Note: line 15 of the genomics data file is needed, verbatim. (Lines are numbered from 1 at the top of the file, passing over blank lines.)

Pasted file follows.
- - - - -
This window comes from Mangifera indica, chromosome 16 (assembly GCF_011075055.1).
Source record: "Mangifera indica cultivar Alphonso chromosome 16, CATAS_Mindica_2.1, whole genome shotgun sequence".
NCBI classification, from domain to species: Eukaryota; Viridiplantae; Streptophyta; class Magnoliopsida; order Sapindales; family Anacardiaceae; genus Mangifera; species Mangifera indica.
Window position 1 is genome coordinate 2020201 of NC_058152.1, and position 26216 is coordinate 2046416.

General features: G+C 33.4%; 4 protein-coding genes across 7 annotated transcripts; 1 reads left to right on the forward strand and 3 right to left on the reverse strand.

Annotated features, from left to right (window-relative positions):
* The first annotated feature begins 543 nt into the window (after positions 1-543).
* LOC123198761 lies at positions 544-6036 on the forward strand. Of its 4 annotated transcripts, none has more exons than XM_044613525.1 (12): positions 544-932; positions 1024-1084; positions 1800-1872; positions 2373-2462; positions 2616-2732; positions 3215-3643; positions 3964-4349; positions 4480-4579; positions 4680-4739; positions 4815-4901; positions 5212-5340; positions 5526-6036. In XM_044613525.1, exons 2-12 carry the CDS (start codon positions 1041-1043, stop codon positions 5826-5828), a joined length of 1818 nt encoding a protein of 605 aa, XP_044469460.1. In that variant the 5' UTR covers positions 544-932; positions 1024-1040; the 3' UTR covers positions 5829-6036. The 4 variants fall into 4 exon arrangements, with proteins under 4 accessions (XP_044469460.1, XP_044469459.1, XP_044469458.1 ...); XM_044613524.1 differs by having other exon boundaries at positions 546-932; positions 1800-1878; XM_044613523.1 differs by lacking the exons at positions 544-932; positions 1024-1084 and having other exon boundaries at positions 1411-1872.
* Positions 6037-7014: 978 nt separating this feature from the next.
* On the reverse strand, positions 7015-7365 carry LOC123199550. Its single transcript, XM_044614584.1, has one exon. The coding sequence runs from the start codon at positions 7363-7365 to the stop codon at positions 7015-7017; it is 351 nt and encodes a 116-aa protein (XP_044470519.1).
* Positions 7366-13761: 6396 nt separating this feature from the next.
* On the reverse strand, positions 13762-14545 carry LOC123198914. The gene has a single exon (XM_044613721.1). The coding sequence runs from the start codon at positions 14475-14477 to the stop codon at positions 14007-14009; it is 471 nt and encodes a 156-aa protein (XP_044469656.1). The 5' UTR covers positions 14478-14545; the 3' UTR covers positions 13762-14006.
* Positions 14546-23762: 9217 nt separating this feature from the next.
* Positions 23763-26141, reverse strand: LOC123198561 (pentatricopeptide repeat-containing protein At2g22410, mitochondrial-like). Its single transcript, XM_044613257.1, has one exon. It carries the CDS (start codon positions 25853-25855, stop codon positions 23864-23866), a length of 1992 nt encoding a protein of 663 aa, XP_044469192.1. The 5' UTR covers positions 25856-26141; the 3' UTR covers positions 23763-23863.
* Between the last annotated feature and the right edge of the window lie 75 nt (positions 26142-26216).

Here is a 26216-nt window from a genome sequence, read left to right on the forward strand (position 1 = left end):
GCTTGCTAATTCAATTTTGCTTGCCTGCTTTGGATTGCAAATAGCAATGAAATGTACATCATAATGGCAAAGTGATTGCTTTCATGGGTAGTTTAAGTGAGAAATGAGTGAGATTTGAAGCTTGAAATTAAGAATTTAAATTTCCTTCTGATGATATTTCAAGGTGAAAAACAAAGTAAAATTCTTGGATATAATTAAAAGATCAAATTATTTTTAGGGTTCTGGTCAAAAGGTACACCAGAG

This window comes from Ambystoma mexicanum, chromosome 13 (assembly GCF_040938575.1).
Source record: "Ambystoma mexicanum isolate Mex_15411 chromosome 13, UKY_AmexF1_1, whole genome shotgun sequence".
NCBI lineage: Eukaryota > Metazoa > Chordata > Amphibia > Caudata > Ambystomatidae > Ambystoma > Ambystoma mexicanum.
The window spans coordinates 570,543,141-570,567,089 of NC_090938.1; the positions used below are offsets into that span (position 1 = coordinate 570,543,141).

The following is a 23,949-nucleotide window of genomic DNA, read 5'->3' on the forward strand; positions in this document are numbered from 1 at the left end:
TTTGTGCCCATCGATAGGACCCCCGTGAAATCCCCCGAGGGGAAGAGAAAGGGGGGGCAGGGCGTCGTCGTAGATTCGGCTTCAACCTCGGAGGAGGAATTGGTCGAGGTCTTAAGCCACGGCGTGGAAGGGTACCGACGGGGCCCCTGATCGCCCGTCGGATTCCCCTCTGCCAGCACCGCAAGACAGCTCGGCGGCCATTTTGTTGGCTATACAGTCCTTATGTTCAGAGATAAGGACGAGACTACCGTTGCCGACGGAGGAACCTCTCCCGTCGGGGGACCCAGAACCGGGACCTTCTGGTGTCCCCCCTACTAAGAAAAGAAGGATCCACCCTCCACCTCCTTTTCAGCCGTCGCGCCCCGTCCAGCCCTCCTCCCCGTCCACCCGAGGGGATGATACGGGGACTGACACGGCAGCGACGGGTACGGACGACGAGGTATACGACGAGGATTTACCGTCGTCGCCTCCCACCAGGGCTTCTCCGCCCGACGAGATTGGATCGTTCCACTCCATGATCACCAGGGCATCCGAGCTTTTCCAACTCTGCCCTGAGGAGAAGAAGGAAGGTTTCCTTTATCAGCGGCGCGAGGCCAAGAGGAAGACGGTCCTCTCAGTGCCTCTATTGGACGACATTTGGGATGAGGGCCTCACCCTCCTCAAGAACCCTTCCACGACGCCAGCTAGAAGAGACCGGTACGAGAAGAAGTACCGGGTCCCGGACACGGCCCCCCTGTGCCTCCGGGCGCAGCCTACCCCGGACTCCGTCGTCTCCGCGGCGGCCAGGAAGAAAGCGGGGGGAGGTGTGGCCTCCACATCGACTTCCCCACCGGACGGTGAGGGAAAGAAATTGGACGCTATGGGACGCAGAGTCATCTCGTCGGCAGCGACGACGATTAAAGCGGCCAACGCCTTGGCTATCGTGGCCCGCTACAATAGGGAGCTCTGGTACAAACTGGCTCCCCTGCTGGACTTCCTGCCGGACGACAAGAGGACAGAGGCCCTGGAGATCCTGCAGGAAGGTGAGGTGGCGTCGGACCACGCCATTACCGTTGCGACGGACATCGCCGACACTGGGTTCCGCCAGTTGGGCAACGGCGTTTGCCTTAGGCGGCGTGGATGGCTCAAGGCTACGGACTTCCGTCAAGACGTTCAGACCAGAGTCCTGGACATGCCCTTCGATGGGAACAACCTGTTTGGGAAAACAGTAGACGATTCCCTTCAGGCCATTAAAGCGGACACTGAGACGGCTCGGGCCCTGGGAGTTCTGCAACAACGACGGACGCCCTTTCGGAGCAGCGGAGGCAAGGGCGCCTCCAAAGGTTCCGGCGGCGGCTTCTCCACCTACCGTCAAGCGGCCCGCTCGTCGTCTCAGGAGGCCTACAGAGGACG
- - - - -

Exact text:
* Between the last annotated feature and the right edge of the window lie 75 nt (positions 26142-26216).